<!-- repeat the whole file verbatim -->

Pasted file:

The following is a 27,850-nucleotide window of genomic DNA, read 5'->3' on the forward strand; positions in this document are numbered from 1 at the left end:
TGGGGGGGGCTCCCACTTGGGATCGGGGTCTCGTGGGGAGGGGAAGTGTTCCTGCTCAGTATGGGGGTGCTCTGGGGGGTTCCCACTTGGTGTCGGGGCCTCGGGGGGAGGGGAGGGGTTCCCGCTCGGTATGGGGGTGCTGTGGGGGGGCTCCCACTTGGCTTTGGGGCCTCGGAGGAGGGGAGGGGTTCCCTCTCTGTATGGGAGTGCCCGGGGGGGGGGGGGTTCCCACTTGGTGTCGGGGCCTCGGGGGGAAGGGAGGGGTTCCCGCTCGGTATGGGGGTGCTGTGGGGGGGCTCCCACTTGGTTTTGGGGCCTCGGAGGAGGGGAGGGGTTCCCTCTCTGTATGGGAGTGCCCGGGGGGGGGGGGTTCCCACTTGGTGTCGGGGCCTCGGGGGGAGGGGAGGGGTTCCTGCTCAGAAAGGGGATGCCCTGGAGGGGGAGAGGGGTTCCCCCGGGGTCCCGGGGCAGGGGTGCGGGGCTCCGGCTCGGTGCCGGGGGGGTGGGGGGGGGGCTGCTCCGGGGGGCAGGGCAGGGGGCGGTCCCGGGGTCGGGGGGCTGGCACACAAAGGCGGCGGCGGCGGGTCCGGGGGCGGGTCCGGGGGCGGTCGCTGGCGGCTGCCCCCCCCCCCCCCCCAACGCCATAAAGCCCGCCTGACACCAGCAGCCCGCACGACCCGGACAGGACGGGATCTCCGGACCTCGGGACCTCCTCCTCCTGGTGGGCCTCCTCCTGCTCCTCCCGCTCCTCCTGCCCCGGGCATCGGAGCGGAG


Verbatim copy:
The following is a 27,850-nucleotide window of genomic DNA, read 5'->3' on the forward strand; positions in this document are numbered from 1 at the left end:
TGGGGGGGGCTCCCACTTGGGATCGGGGTCTCGTGGGGAGGGGAAGTGTTCCTGCTCAGTATGGGGGTGCTCTGGGGGGTTCCCACTTGGTGTCGGGGCCTCGGGGGGAGGGGAGGGGTTCCCGCTCGGTATGGGGGTGCTGTGGGGGGGCTCCCACTTGGCTTTGGGGCCTCGGAGGAGGGGAGGGGTTCCCTCTCTGTATGGGAGTGCCCGGGGGGGGGGGGGTTCCCACTTGGTGTCGGGGCCTCGGGGGGAAGGGAGGGGTTCCCGCTCGGTATGGGGGTGCTGTGGGGGGGCTCCCACTTGGTTTTGGGGCCTCGGAGGAGGGGAGGGGTTCCCTCTCTGTATGGGAGTGCCCGGGGGGGGGGGGTTCCCACTTGGTGTCGGGGCCTCGGGGGGAGGGGAGGGGTTCCTGCTCAGAAAGGGGATGCCCTGGAGGGGGAGAGGGGTTCCCCCGGGGTCCCGGGGCAGGGGTGCGGGGCTCCGGCTCGGTGCCGGGGGGGTGGGGGGGGGGCTGCTCCGGGGGGCAGGGCAGGGGGCGGTCCCGGGGTCGGGGGGCTGGCACACAAAGGCGGCGGCGGCGGGTCCGGGGGCGGGTCCGGGGGCGGTCGCTGGCGGCTGCCCCCCCCCCCCCCCCAACGCCATAAAGCCCGCCTGACACCAGCAGCCCGCACGACCCGGACAGGACGGGATCTCCGGACCTCGGGACCTCCTCCTCCTGGTGGGCCTCCTCCTGCTCCTCCCGCTCCTCCTGCCCCGGGCATCGGAGCGGAG